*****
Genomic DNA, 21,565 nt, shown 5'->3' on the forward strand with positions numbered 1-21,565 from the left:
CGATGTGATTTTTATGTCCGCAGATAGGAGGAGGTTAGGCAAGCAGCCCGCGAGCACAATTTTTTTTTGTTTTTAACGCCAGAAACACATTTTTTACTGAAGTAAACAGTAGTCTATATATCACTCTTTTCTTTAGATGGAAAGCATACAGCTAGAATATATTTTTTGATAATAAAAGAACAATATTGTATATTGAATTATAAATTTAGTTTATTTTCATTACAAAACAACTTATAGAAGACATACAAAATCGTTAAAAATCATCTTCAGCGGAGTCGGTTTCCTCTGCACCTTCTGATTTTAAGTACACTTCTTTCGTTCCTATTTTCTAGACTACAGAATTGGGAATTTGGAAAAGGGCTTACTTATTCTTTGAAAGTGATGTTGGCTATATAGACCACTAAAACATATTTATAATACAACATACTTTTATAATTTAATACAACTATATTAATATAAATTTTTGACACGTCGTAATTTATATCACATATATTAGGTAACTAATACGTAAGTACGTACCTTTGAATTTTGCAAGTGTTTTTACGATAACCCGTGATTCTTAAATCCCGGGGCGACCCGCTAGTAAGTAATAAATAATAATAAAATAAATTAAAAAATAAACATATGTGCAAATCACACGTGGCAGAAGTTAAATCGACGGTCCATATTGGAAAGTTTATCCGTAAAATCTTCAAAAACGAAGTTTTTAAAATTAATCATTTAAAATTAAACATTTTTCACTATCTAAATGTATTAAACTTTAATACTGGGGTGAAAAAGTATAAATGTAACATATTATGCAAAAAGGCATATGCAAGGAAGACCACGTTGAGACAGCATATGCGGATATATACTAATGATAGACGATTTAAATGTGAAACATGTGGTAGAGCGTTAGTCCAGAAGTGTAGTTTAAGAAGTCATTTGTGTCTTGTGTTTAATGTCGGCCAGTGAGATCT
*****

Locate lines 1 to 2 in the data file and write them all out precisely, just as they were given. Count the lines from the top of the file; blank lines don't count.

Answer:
Genomic DNA, 21,565 nt, shown 5'->3' on the forward strand with positions numbered 1-21,565 from the left:
CGATGTGATTTTTATGTCCGCAGATAGGAGGAGGTTAGGCAAGCAGCCCGCGAGCACAATTTTTTTTTGTTTTTAACGCCAGAAACACATTTTTTACTGAAGTAAACAGTAGTCTATATATCACTCTTTTCTTTAGATGGAAAGCATACAGCTAGAATATATTTTTTGATAATAAAAGAACAATATTGTATATTGAATTATAAATTTAGTTTATTTTCATTACAAAACAACTTATAGAAGACATACAAAATCGTTAAAAATCATCTTCAGCGGAGTCGGTTTCCTCTGCACCTTCTGATTTTAAGTACACTTCTTTCGTTCCTATTTTCTAGACTACAGAATTGGGAATTTGGAAAAGGGCTTACTTATTCTTTGAAAGTGATGTTGGCTATATAGACCACTAAAACATATTTATAATACAACATACTTTTATAATTTAATACAACTATATTAATATAAATTTTTGACACGTCGTAATTTATATCACATATATTAGGTAACTAATACGTAAGTACGTACCTTTGAATTTTGCAAGTGTTTTTACGATAACCCGTGATTCTTAAATCCCGGGGCGACCCGCTAGTAAGTAATAAATAATAATAAAATAAATTAAAAAATAAACATATGTGCAAATCACACGTGGCAGAAGTTAAATCGACGGTCCATATTGGAAAGTTTATCCGTAAAATCTTCAAAAACGAAGTTTTTAAAATTAATCATTTAAAATTAAACATTTTTCACTATCTAAATGTATTAAACTTTAATACTGGGGTGAAAAAGTATAAATGTAACATATTATGCAAAAAGGCATATGCAAGGAAGACCACGTTGAGACAGCATATGCGGATATATACTAATGATAGACGATTTAAATGTGAAACATGTGGTAGAGCGTTAGTCCAGAAGTGTAGTTTAAGAAGTCATTTGTGTCTTGTGTTTAATGTCGGCCAGTGAGATCT